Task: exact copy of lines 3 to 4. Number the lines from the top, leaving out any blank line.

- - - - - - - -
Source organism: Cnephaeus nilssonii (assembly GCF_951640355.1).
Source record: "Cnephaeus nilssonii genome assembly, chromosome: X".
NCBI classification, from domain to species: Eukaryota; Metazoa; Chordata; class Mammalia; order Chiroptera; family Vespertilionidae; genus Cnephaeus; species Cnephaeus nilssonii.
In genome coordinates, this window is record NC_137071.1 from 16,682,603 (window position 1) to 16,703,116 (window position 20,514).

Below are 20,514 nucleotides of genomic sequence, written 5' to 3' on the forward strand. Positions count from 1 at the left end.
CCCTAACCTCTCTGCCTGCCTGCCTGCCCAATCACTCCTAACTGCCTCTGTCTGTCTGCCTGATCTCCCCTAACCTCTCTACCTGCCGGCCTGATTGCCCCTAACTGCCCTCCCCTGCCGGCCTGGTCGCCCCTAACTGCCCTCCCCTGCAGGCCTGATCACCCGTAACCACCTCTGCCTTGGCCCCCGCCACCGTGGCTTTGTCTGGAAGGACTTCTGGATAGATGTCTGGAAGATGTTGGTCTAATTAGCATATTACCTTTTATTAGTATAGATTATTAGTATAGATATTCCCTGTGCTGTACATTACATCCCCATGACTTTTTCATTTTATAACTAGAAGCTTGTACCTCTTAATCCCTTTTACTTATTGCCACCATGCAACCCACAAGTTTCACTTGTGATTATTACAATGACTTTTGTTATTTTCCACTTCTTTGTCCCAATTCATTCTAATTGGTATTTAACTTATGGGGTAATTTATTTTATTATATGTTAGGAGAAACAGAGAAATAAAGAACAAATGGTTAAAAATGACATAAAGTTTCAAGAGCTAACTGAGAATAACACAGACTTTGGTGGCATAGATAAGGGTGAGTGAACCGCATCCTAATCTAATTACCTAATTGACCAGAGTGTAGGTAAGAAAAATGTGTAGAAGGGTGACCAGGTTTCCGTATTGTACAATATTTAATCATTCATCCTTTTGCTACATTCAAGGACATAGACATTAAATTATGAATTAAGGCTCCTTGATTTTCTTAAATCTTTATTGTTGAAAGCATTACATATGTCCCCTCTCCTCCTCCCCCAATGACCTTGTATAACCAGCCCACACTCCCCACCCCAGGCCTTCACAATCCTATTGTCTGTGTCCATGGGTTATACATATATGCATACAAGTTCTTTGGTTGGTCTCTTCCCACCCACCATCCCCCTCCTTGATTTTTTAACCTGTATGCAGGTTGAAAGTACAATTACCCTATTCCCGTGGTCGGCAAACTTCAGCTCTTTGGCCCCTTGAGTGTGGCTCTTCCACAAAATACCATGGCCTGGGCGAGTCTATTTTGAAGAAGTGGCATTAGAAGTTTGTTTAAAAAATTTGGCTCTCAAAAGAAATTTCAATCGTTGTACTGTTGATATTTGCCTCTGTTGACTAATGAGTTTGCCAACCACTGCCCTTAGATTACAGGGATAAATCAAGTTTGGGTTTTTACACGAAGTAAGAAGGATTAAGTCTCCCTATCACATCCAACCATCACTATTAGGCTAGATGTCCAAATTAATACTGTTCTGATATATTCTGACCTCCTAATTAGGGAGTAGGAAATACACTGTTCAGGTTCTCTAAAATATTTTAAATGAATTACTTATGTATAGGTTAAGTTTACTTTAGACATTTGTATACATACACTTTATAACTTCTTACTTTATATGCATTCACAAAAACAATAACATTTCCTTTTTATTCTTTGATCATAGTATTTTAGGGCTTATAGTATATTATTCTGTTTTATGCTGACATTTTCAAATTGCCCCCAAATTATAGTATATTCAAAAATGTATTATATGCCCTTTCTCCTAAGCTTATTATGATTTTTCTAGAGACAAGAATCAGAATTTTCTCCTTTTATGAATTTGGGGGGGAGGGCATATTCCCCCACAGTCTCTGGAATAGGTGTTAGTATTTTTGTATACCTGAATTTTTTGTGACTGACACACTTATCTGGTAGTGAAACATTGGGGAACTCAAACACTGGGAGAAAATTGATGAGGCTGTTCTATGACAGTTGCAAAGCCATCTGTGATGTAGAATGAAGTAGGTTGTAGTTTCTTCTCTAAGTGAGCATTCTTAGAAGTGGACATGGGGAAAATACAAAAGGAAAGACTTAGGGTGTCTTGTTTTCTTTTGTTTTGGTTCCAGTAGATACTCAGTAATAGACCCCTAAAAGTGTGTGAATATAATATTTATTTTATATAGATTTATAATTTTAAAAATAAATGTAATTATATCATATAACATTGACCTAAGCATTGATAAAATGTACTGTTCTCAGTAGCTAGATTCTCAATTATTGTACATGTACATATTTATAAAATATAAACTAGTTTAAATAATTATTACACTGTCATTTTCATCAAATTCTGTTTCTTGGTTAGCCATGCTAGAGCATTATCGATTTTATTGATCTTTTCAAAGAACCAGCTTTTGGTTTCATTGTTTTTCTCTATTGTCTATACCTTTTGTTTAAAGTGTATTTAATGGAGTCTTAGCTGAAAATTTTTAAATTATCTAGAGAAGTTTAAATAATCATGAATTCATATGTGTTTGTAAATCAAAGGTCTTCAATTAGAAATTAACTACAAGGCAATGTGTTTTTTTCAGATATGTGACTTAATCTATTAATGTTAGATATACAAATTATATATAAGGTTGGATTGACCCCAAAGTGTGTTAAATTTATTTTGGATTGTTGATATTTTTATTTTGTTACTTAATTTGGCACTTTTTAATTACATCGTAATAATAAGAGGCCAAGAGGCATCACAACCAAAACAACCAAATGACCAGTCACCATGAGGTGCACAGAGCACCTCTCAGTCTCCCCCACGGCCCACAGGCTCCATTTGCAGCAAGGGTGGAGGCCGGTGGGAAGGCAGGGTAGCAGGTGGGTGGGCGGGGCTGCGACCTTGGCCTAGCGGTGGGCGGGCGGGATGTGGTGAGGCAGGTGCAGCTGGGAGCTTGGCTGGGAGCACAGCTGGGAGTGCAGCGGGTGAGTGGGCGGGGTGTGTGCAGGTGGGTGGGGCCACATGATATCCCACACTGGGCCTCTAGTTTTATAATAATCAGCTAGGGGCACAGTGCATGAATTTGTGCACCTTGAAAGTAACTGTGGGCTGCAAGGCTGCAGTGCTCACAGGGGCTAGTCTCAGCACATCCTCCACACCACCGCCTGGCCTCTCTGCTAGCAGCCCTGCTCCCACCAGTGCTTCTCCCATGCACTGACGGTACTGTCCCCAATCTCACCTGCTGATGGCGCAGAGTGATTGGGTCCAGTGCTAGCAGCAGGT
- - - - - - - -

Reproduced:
NCBI classification, from domain to species: Eukaryota; Metazoa; Chordata; class Mammalia; order Chiroptera; family Vespertilionidae; genus Cnephaeus; species Cnephaeus nilssonii.
In genome coordinates, this window is record NC_137071.1 from 16,682,603 (window position 1) to 16,703,116 (window position 20,514).